- Acting of Lead Performers
- Acting of Supporting Cast
- Music Score
- Title Sequence
- Historical Importance
- Would You Recommend?
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Stanwyck, Roth and Others Shine
- Vance Wilson
To quote an earlier user's review of this film here, "I love all of Barbara Stanwyck's work". The films made before 1934 or so tend to have a lot of jazzy background music that detracts from the modern day viewer's experience. I, for one find it distracting; thus only the best of the early talkies are on my fan list. Along with "Babyface" this film has sufficient dialog, scripting and most of all performance power to be included. Stanwyck is hilarious as she delivers lines like "being penned up with a a daffodil like you comes awful close' in response to a fellow prison (jealous) inmate's announcement that 'no punishment is bad enough for you!' The line is uttered by Stanwyck in a casual, flip way as she slowly stalks around the "main room" of the women's prison in which she has just been incarcerated, and the room full of ladies erupts with laughter as the other inmates realize that Barb is a cookie to be reckoned with and maybe an okay sister too. Its a great moment. Equally impressive is Lillian Roth's performance as a fellow inmate who befriends Stanwyck. Ms. Roth is incandescent in her scenes and very likable. She sings a short but excellent and catchy little number and is also very funny. Roth effortlessly upstages Stanwyck in their scenes together simply by virtue of her screen presence and that is saying a lot given Ms. Stanwyck's legendary career. One wonders how Roth's career would have played out were it not for her personal problems with addiction. Favorite line: Roth to Stanwyck while introducing a fellow inmate who had been a wealthy society matron "She was jealous of a certain Mrs. Banks and so she gave a party in her honor and then ground up some of her very best glassware and put it in Mrs. Bank's caviar - oh dear" That "oh dear" is spoken in a phony 'high toned' accent that is priceless!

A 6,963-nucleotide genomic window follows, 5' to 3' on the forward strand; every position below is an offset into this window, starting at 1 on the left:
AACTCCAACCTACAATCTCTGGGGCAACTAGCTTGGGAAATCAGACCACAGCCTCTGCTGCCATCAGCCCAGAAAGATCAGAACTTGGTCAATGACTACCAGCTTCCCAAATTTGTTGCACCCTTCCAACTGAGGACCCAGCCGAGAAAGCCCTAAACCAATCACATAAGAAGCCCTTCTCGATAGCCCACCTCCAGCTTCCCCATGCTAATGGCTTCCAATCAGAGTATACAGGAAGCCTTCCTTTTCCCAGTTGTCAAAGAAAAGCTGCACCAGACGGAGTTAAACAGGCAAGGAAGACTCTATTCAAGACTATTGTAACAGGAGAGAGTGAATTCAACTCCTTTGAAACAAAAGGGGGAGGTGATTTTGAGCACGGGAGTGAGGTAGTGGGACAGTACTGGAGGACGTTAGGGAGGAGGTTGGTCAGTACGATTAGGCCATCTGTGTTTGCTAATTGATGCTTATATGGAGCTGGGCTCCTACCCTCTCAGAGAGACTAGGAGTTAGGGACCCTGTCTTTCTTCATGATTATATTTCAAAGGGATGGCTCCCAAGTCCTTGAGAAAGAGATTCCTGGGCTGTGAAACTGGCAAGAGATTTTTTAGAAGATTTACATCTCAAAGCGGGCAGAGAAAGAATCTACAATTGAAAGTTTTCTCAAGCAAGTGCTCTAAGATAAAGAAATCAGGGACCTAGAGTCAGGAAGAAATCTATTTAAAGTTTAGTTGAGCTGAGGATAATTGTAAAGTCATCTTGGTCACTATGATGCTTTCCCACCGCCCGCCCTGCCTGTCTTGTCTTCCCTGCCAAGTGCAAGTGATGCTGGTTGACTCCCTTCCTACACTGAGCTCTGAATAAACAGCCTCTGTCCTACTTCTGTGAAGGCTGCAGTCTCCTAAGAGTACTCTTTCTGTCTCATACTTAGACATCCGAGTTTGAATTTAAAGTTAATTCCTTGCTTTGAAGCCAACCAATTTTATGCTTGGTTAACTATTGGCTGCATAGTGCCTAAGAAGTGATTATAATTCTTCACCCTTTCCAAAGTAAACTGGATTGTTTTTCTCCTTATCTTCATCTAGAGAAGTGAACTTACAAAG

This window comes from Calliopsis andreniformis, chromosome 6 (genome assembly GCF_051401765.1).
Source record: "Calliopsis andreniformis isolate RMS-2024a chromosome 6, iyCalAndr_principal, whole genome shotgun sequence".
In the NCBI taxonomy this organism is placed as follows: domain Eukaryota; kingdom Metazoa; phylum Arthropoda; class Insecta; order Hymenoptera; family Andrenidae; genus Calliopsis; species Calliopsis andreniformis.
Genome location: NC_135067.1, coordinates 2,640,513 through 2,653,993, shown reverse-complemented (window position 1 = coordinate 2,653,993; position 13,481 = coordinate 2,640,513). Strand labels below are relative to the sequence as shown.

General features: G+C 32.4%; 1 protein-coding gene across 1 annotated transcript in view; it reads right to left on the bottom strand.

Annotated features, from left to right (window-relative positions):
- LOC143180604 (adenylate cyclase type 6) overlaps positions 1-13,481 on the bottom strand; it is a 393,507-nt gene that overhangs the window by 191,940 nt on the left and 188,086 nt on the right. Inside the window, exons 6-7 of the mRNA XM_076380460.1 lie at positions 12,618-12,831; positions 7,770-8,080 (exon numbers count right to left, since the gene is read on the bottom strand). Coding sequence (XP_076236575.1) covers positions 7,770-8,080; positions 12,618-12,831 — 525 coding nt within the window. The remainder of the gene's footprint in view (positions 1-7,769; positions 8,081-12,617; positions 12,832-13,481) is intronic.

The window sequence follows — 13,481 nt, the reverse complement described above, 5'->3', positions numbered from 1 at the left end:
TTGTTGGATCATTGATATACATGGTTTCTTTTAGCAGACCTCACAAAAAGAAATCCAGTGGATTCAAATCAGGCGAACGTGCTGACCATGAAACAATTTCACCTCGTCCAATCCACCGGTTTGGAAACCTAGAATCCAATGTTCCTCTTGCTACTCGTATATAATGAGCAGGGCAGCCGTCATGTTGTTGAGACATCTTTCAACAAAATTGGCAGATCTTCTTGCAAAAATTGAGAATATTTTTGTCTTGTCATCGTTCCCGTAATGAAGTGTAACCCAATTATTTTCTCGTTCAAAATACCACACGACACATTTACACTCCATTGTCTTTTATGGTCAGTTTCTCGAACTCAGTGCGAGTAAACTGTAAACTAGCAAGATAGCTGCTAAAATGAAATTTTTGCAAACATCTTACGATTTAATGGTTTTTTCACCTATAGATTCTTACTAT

Hear Lillian Roth Sing
Good movie. You're entertained throughout, even while noticing some pretty improbable plot elements. Of course, Stanwyck is terrific, but the special treat for me is Lillian Roth's performance. I had heard her sing in The Love Parade, but in this movie she gets a better number to sing. Boy, she was a real singing talent.
Stanwyck Behind Bars
- Bruce Reber
"Ladies They Talk About" (1933 Warner Bros.) is a tough, solid early women's prison drama. Barbara Stanwyck gives a powerful perfomance early in her career as Nan, who becomes the ringleader of a gang of rough lady convicts. She falls in love with a get-tough-on-criminals evangelist, she asks for his help in getting out of jail, and when he turns her down she swears she'll get even with him. At the end she tries to kill him, but she realizes her mistake and they end up engaged to be married. Also some faint lesbian overtones (one of the convicts is jealous of her realtionship with the evangelist). LTTA somewhat resembles another great women's prison film "Caged", made at WB 17 years later. I've seen LTTA several times on TCM, and would like to see it on DVD, either as part of a Barbara Stanwyck, Forbidden Hollywood or Women Behind Bars collection. I hope it will be in one of the next Warner Archives releases. I'm putting in my vote to get LTTA on DVD right now!
I Liked It
I love all Barbara Stanwyck's work.
Stanwyck makes this mediocre prison drama
Barbara Stanwyck, appearing early in her career, chews up the scenery as a tough-talking criminal who is sent to prison for a bank robbery. Preston Foster plays the evangelist who falls in love with Stanwyck. The story is slightly flacid, but Stanwyck is great, as is the supporting cast of jail mates. The story picks up steam as the domestic drama of jail life is shown, but comes to a thud with a quick, undeveloped ending.
Ladies They Talk About (1933)
- James Higgins
Barbara Stanwyck sizzles in the film from the earlier part of her career. Snappy dialogue, excellent pace, good supporting cast. Stanwyck makes it all worthwhile with her savvy characterization.